The health facility staff at the study sites were encouraged to maintain a backup cylinder supply in case there should be problems with the Teknon systems. While these systems proved reliable in the course of field testing, no system is fail-safe and contingencies remain important in all aspects of health systems, which in this case also include trained technicians and adequate spare parts. Cylinders can also meet some needs that the concentrators used in the systems do not, for instance high flow delivery of oxygen (>5LPM), oxygen for transport to a referral facility, and the needs of surgical anaesthesia. Higher flow concentrators, delivering up to 10L/min flow, are available and have been used with success in LMIC settings and can be coupled with the systems reported here [26]. This is relevant particularly for the treatment of adults, who are more likely to require flows above 5 L/min. The Teknon systems can run such concentrators, which have a higher power requirement, and the practical implication of doing so is simply that the system will run from batteries alone for less than the specified two days, which in many settings is not a practical impediment to providing reliable supplies. Concentrators can also be used to support purpose-designed anaesthetic equipment [27].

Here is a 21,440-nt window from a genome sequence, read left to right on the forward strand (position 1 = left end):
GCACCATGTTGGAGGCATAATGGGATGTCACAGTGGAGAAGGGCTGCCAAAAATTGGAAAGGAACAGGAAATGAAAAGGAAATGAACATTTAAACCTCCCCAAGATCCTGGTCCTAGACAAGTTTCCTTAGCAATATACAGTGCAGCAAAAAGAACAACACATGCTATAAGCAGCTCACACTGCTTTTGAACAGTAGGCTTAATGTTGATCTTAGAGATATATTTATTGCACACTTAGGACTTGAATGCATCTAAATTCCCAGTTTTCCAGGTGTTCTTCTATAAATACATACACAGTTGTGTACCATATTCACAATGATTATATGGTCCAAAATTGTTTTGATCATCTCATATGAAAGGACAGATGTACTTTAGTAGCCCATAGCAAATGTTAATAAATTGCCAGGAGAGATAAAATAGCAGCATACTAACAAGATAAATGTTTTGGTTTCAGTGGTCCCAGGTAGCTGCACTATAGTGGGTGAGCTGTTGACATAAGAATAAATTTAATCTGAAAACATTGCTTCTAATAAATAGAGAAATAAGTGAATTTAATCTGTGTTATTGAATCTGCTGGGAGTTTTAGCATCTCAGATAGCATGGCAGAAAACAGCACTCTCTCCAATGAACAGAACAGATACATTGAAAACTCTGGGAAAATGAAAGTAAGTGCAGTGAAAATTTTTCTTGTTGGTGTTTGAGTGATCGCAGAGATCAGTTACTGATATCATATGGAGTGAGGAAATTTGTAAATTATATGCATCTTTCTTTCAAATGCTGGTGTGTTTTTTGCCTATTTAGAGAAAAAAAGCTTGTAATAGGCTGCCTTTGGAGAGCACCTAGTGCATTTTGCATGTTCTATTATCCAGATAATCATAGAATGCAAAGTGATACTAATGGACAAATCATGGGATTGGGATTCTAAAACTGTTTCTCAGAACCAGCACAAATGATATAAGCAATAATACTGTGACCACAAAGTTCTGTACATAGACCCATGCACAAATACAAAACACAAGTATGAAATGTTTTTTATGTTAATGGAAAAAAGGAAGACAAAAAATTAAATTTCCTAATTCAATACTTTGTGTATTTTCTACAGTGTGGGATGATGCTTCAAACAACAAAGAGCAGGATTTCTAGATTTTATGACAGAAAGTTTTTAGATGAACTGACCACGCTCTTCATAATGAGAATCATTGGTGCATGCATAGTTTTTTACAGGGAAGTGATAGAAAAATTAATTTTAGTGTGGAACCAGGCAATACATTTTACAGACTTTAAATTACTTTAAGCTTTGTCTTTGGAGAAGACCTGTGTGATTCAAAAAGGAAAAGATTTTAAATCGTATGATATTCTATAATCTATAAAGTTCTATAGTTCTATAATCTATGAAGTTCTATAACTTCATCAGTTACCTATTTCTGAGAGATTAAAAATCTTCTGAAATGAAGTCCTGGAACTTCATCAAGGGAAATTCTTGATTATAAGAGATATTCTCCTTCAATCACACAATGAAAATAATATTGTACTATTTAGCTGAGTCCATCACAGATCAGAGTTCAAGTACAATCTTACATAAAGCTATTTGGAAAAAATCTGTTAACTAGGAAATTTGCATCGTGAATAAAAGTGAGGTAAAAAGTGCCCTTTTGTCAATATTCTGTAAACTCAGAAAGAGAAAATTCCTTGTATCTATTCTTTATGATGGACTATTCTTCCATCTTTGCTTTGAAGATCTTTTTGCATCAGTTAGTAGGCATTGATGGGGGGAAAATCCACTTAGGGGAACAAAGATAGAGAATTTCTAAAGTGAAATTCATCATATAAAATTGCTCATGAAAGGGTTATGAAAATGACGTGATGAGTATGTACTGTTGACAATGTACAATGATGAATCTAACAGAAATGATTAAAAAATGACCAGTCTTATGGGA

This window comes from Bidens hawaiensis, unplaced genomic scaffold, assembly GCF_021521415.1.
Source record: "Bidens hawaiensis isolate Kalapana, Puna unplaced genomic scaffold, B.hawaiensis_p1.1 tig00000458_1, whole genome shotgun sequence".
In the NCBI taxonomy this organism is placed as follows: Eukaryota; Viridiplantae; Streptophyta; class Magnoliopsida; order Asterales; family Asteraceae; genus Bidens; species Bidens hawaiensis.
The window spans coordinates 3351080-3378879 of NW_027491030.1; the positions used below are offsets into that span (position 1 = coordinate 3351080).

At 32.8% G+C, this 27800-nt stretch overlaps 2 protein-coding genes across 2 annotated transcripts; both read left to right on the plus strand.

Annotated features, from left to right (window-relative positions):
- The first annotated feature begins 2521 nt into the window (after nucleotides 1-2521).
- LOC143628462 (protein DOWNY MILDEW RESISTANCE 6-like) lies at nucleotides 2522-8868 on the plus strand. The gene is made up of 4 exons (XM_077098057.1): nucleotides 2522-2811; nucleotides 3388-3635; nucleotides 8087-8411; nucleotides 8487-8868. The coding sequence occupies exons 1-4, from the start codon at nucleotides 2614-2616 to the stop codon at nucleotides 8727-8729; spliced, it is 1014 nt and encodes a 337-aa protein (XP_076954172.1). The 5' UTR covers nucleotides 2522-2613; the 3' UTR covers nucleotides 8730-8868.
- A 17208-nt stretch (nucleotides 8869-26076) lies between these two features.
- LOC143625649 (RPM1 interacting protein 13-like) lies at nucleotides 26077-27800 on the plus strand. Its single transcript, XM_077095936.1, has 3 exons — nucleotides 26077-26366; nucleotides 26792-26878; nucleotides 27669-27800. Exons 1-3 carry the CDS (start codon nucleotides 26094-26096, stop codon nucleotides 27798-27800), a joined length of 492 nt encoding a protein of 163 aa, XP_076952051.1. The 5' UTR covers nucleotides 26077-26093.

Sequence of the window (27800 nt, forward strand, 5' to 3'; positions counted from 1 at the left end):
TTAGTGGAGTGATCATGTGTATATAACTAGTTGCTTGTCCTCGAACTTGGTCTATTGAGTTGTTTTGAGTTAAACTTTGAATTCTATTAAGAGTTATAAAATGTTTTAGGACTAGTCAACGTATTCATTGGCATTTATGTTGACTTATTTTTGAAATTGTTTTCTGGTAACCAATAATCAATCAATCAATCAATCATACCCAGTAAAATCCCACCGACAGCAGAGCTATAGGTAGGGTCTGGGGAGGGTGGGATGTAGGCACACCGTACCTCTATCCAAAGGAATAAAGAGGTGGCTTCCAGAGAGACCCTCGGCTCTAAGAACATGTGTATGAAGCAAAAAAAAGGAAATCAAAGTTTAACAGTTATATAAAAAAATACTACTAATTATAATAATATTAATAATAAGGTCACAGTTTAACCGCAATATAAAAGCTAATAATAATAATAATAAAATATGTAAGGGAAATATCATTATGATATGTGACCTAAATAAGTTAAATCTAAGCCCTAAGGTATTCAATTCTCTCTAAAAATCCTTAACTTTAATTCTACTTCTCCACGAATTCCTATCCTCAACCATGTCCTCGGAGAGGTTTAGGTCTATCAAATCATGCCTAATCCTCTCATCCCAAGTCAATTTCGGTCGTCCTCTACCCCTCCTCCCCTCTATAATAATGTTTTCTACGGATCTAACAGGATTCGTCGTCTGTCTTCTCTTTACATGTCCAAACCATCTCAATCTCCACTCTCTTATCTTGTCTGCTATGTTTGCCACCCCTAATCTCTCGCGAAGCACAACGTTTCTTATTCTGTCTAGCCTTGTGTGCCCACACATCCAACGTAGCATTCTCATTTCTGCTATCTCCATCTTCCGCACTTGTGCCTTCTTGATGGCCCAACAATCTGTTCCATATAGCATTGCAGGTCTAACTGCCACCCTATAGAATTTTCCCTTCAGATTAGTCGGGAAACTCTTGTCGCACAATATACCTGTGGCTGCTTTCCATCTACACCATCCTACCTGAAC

The logistical capability to supply cylinders reliably, which is challenging, becomes correspondingly more difficult with increasing remoteness. Poor power availability and quality is a reality in many LMIC health facilities, and becomes more likely the more remote a facility is.[14] Universal access to energy by 2030, UN Sustainable Development Goal 7 [3], highlights the importance of electricity, and the WHO has stressed the importance of this for health facilities and the importance of solar solutions to achieve the goal [28,29]. There is more than one approach that can be taken to overcoming these barriers using oxygen concentrators. One is to power the concentrators alone as a core essential medicine, and that is the approach we have taken: while the systems can bear the running of limited other equipment, such as a pulse oximeter and a light, their core aim is to support oxygen supply. Another approach is to power a health facility, or a range of ‘essential’ equipment, and this is an approach being tested in West Africa [30]. Nevertheless, the decision on scope of systems is important and has implications for deliverability, robustness and sustainability. In settings where power is scarce the risks of power being inappropriately diverted to non-core applications is high, and dedicating a power source to one essential piece of equipment using connections not compatible with other equipment reduces this risk. An example of this approach is the solar vaccine fridges used widely in LMICs [31]. Similarly, the Teknon systems are designed for settings in which infrastructure cannot reliably run concentrators connected to mains power and where the running of a range of equipment is a “bridge too far”.